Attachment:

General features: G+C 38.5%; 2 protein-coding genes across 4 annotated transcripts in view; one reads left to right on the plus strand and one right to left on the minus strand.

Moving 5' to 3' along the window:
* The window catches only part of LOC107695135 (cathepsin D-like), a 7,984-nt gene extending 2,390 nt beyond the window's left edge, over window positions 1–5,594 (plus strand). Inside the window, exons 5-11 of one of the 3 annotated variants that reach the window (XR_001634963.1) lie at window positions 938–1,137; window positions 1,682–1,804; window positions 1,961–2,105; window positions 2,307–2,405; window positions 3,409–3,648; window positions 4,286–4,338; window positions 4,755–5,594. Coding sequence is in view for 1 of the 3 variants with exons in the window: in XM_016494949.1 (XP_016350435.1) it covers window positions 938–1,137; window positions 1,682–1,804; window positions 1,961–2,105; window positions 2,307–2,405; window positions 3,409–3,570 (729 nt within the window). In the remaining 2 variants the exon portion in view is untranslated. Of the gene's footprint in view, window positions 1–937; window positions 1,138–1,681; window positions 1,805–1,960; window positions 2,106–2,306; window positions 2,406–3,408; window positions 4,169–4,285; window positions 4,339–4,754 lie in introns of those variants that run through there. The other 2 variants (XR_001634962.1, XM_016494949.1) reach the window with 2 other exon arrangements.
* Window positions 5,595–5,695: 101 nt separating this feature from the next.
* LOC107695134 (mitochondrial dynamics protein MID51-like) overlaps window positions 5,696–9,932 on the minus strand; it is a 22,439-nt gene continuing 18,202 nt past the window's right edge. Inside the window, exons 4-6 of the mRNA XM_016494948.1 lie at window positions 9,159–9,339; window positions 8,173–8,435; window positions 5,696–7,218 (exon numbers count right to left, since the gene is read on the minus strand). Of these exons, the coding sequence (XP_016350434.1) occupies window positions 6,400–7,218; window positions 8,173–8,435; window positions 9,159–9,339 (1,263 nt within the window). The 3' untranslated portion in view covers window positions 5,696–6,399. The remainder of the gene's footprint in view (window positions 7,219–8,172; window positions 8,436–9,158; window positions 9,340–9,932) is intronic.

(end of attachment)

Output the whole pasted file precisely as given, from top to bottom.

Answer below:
General features: G+C 38.5%; 2 protein-coding genes across 4 annotated transcripts in view; one reads left to right on the plus strand and one right to left on the minus strand.

Moving 5' to 3' along the window:
* The window catches only part of LOC107695135 (cathepsin D-like), a 7,984-nt gene extending 2,390 nt beyond the window's left edge, over window positions 1–5,594 (plus strand). Inside the window, exons 5-11 of one of the 3 annotated variants that reach the window (XR_001634963.1) lie at window positions 938–1,137; window positions 1,682–1,804; window positions 1,961–2,105; window positions 2,307–2,405; window positions 3,409–3,648; window positions 4,286–4,338; window positions 4,755–5,594. Coding sequence is in view for 1 of the 3 variants with exons in the window: in XM_016494949.1 (XP_016350435.1) it covers window positions 938–1,137; window positions 1,682–1,804; window positions 1,961–2,105; window positions 2,307–2,405; window positions 3,409–3,570 (729 nt within the window). In the remaining 2 variants the exon portion in view is untranslated. Of the gene's footprint in view, window positions 1–937; window positions 1,138–1,681; window positions 1,805–1,960; window positions 2,106–2,306; window positions 2,406–3,408; window positions 4,169–4,285; window positions 4,339–4,754 lie in introns of those variants that run through there. The other 2 variants (XR_001634962.1, XM_016494949.1) reach the window with 2 other exon arrangements.
* Window positions 5,595–5,695: 101 nt separating this feature from the next.
* LOC107695134 (mitochondrial dynamics protein MID51-like) overlaps window positions 5,696–9,932 on the minus strand; it is a 22,439-nt gene continuing 18,202 nt past the window's right edge. Inside the window, exons 4-6 of the mRNA XM_016494948.1 lie at window positions 9,159–9,339; window positions 8,173–8,435; window positions 5,696–7,218 (exon numbers count right to left, since the gene is read on the minus strand). Of these exons, the coding sequence (XP_016350434.1) occupies window positions 6,400–7,218; window positions 8,173–8,435; window positions 9,159–9,339 (1,263 nt within the window). The 3' untranslated portion in view covers window positions 5,696–6,399. The remainder of the gene's footprint in view (window positions 7,219–8,172; window positions 8,436–9,158; window positions 9,340–9,932) is intronic.